I picked them up as early as possible. My son was just fine, chattering away about who is in his class, how his teacher changed the seating arrangment because my son was talking too much (!!!)… Is this the same kid I dropped off this morning?
My daughter, on the other hand, looked haggered. She apparently cried for an hour after drop-off and cried again during the transition to the after-school program. Oh, my heart broke to see her looking so sad! Cortisol rushing through her body all day….she must have been exhausted. I gathered her in my arms and gave her the biggest hug possible. “You made it through your very first day of school,” I whispered proudly. She just buried her face deeper into my neck.
I was a full week of tears. And the beginning of this week, too.
I know my daughter is in good hands. Her teacher is a tiny willow of a woman who always wears bright, happy-coloured head scarves, and who is not afraid of giving a hug when one is needed.
I know my daughter will survive. But I want more than just survival for her. I want her to enjoy school. To love school. To look forward to it every day.
Maybe one day she will. And maybe she won’t.
For now my husband and I will do our best. To reassure her. To comfort her. To love her.
School is a big transition. It will get better. It will get better, it will get better…
The bedroom door is flung open with a burst of hallway light blasting my eyes.
“Momma, can you get up now?”
I squint at the clock. 6:09 a.m. On a Saturday.
My sleepy brain groans. My body feels like a bag of bricks. “Wait until the clock says seven-zero-zero,” I mumble.
“Okay!” And she slams the door.
What feels like thirty seconds pass when the door is flung open again. “Momma,” she calls in a loud-ish, raspy whisper, “It’s time to get up!”
Before I launch into a restrained adult-tantrum about the necessity of older people sleeping in on weekends, I open my eyes and see her standing there, with three lop-sided pigtails in her hair and dressed in her ballet outfit. I can’t help but smirk. In her own way she knows how to celebrate a Saturday.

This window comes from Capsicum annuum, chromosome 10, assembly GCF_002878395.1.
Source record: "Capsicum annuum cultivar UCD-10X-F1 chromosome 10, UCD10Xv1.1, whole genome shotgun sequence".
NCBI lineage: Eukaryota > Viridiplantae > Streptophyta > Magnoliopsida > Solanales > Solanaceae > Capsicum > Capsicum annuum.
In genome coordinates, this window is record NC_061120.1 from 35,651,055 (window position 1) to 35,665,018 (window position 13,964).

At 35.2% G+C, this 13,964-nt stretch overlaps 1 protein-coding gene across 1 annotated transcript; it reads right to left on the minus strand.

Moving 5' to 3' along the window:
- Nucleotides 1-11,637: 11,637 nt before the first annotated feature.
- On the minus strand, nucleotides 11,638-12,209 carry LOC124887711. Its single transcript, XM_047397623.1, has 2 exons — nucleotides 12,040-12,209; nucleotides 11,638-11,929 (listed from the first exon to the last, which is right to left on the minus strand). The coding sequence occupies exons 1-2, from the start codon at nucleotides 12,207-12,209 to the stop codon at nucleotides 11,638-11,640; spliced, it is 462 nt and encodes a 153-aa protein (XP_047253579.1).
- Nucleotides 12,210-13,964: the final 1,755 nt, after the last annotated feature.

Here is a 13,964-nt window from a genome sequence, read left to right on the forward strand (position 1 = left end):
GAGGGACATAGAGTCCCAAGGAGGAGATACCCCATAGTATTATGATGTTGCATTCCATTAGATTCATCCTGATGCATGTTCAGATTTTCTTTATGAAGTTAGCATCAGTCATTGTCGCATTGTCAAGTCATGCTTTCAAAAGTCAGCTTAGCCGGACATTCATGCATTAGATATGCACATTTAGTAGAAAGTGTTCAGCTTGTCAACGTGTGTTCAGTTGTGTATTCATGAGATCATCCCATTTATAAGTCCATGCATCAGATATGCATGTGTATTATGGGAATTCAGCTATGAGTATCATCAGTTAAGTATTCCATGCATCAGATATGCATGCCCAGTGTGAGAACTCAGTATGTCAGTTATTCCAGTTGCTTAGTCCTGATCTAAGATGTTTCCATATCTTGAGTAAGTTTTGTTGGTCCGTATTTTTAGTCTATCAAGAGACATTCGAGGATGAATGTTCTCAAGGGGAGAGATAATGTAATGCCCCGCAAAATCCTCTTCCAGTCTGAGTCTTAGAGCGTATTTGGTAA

It is now 8:27 and we’ve ploughed through a plate of pancakes, a page in a colouring book, two episodes of Paw Patrol, a mini-dance party, and a funny-face competition.
Suddenly it is eerily quiet. I peek into the living room.
Greetings, to whoever is reading this record of my discovery of this planet called…Earth.
I am the almighty Darth Vader, and I have been seeking to destroy the Jedi across the universe. I have been in search of Jedi on this planet Earth and I believe I have finally found them.
They are very small, these Jedi. And covered in fur, like Ewoks or Wookies. (I hate Ewoks and Wookies…)
They fly, these small Jedi. And make a BZZZzzzZZZzzz sound. Quite annoying, actually. (But then again, all Jedi are annoying…)
The Force is strong with them. Their navigational skills are impressive. And they wield a weapon that strikes like a compact Lightsaber, searing and burning the skin upon impact.
Like any cowardly Jedi they only strike on the defensive, never on the offensive. Although they are quite stealthy: one of these small Jedi flew up inside one of my Stormtrooper’s uniforms. He died a painful, arm-flailing death.
My scientists tell me these small Jedi have a weakness for colours and fragrances. Rather odd. But then again I have a weakness for JiffyPop, so who am I to judge?
In the meantime, while on Earth, I guess I will stay out of my Hawaiian shirts and lay off the Chanel No. 5.
This morning I came downstairs in a rush, dressed for work, and ready to go. My four-year-old daughter suddenly appeared in front of me, held up a chunky kids’ necklace, and asked, “Momma, can you wear this today?”
Screech! went the tires of my whizzing mind.
I looked at the huge purple flowers. The sparkles. I did a quick comparison with my white blouse and cranberry skirt. Not my first choice of accessories.
Then I looked at my daughter’s big doe-eyes. “I made dis myself,” she added.
How could I refuse?
So I slipped it on. Looked in the mirror. You know what? I thought, It works.
My daughter’s eyes grew even bigger as she smiled.
I was sitting on our new patio yesterday afternoon when I heard a BzzzzZZZzz…
My heart did a little skip. I looked over at my flower bed and saw…a bumblebee!